When Pakistan and India clash – weather permitting – in their Super Four game of the Asia Cup in Colombo today, passionate cricket fans from both countries will be cheering their respective teams on in Bahrain.
This is the second time the two teams will play each other inside ten days in the same tournament. The first match was abandoned due to rain after only one innings and the weather promises to play spoilsport again with forecasters predicting a 90 per cent chance of rain.
But the depressing forecast has not dampened the spirits of Indian and Pakistani fans in the kingdom who have made elaborate plans to watch the eagerly-awaited contest.
Roanna Miranda, an external auditor who moved to Bahrain eight years ago from her native Goa, plans to watch the high-voltage game at home with her family and believes India will win.
“Of course, India will win!” Miranda, a cricketer herself who has trained with some of the members of the current Bahrain women’s team, told the GDN.
“We are the best! But Pakistan are also very good so it’s going to be a fascinating contest. The thing with these India-Pakistan matches is that the game can go in any direction at any time.
“But, if two of the top three in India’s batting line-up manage to fire, the match will be India’s to win. I just hope the rain stays away – my father-in-law, who’s just as passionate a cricket fan, has constantly been checking the weather forecast.”
However, Anzar Faseeh, 41, a banker from Karachi who has been based in the kingdom since 2010, thinks Pakistan have a better chance of winning.
“There’s no doubt in my mind that Pakistan will win,” Faseeh, a regular on Bahrain’s club cricket circuit for the past decade, told the GDN.
“This is the best side we’ve had for the past three decades. Also, there’s going to be more pressure on the Indian players than on the Pakistanis.
“And the bowling, for both sides, will be a crucial factor because of the weather conditions. And I will watch the second innings at a friend’s place in the evening because I have to be at work during the day.”
Nisha Kotwani, a chartered accountant from Mumbai who has lived in Bahrain since 2002, is more concerned about the weather than she is about the result.
“We saw last week’s match between the two teams rained out and the forecast is not good for this one too,” she told the GDN.
“But I believe India’s best performance is yet to come in this tournament and it could be in this game. The top-order is eager to make their point and deliver the first blow.
“Also, this will be akin to a semi-final between the two teams because they’re likely to lock horns again in the final next week.”
Tariq Zafar, 62, who was born in Bahrain to Pakistani parents and has lived here all his life, was more circumspect.
“As a cricketer myself, I know that it all depends on how a certain team plays on the day of the match that defines the result,” Zafar, who still turns out for his club side, told the GDN.
“Pakistan, however, have an edge because of their bowling attack so I would rate their chances to be 70 per cent.”
Niraj Mukhia, a 36-year-old graphic designer from Mumbai who works for Gulf Air, thinks, however, that India have an advantage because of a settled, strong side.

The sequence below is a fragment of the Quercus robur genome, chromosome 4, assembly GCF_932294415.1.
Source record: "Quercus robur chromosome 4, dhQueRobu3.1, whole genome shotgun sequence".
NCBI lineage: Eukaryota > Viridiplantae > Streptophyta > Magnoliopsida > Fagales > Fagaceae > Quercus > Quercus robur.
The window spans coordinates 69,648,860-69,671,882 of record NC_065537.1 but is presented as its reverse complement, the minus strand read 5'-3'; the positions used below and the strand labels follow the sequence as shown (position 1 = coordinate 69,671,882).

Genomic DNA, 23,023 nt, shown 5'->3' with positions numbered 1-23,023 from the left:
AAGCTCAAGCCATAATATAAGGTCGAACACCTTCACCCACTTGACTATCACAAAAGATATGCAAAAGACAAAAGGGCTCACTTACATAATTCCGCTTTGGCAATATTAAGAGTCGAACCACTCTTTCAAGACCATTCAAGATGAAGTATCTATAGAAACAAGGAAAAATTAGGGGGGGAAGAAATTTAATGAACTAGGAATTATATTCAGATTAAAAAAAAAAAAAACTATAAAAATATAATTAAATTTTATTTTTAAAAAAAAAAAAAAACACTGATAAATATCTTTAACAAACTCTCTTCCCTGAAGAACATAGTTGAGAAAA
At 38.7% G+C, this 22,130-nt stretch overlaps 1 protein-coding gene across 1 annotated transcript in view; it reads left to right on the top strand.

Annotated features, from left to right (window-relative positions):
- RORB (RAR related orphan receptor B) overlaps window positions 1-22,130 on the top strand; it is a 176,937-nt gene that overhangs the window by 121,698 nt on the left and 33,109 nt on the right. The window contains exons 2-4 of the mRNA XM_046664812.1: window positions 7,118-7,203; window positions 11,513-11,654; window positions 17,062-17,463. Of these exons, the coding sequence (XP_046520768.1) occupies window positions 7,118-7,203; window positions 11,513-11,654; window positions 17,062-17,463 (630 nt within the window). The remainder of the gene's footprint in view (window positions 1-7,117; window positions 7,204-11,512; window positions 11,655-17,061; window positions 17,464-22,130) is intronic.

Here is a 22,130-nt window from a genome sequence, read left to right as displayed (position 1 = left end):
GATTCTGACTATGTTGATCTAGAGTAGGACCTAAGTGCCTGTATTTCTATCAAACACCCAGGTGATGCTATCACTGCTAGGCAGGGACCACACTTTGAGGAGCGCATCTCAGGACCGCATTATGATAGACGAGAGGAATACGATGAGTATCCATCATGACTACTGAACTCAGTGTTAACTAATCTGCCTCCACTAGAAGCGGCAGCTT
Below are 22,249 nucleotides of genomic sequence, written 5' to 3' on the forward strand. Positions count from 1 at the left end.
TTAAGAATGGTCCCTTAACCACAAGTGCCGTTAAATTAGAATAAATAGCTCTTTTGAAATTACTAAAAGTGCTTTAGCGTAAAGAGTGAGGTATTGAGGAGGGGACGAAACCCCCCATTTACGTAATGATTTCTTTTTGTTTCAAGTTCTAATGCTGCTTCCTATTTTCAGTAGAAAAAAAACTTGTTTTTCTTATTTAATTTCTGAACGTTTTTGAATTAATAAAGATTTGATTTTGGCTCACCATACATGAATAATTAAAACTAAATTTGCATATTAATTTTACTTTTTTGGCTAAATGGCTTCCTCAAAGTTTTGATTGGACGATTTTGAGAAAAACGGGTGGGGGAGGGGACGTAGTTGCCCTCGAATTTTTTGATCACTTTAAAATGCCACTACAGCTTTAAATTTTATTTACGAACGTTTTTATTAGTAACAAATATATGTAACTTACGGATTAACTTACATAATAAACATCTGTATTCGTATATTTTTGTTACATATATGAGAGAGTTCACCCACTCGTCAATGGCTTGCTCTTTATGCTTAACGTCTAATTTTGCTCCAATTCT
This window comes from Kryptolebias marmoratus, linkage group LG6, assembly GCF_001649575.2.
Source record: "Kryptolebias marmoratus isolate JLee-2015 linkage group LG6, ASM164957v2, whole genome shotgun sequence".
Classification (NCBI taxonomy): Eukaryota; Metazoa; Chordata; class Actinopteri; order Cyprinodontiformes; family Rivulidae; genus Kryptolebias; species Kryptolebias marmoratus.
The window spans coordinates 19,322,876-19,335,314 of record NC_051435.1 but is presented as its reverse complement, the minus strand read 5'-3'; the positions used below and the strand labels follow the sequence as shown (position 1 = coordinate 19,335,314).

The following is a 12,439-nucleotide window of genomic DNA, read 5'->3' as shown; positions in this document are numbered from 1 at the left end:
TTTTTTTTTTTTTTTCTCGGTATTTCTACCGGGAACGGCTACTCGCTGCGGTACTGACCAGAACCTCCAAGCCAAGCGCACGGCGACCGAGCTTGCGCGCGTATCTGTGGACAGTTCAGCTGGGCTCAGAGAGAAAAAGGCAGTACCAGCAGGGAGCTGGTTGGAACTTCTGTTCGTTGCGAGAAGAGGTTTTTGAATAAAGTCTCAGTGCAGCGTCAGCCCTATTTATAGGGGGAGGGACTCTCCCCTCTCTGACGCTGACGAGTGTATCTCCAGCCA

“India are a very strong team so I would suggest that they are likely favourites,” Mukhia, who also plays regularly at club level and intends to watch the match with his wife and some friends, told the GDN.
“But Pakistan are also a very good side. I think (Indian fast bowler) Mohammed Siraj will play a key role for us and Pakistan, of course, have Babar Azam.”
Pakistani Irfan Farooqui, 40, who hails from Karachi and has been based in the kingdom since 2011, felt that Pakistan’s inspired bowling performance in last week’s game had boosted their morale and would have a slight edge because of that fact.
“That will be a factor and, also, Pakistan have solved a persistent problem with their middle-order and now have good players so that will also give them an advantage,” Farooqui, a keen club cricketer himself who played for the Saudi Arabian national team for eight years before moving to Bahrain, told the GDN.
“But India are an excellent side. Overall, I think it’ll be a keen contest between the batting line-up of one team (that’s India!) and the bowling attack of the other.”
Ratinder Nath, 74, a businessman from Hyderabad (India) who has lived in Bahrain since 1996 after spending 20 years in Saudi Arabia, agreed with Farooqui.
“I think Pakistan will win,” Nath, who will watch the game with his family, told the GDN.
“They have a wonderful bowling attack, led by the absolutely superb Shaheen Shah Afridi. And they have a very good batting line-up as well. I was a bit disappointed with the Indian batting in the game last week but, hopefully, they can do a better job this time – if the rain stays away, that is.”
And Nadia Aamir, a homemaker from Karachi who moved to Bahrain with her banker husband in 2003 with whom she’ll watch the match, has absolutely no doubts about who will emerge victorious in today’s game.
“Pakistan, of course!” she exclaimed to the GDN.
“I just feel Pakistan are the better team, they are first in the ICC ODI rankings and that’s why they have a better chance of winning.
“India are a very good team too, a fantastic side, so I suppose it’ll all boil down to which team has better energy on the field and can handle the pressure better.
“Also, what I like about Pakistan-India cricket matches is that they have a completely different vibe compared to any other sporting contest. That’s why we all get so involved in them. But I just hope the rain stays away and doesn’t play spoilsport.”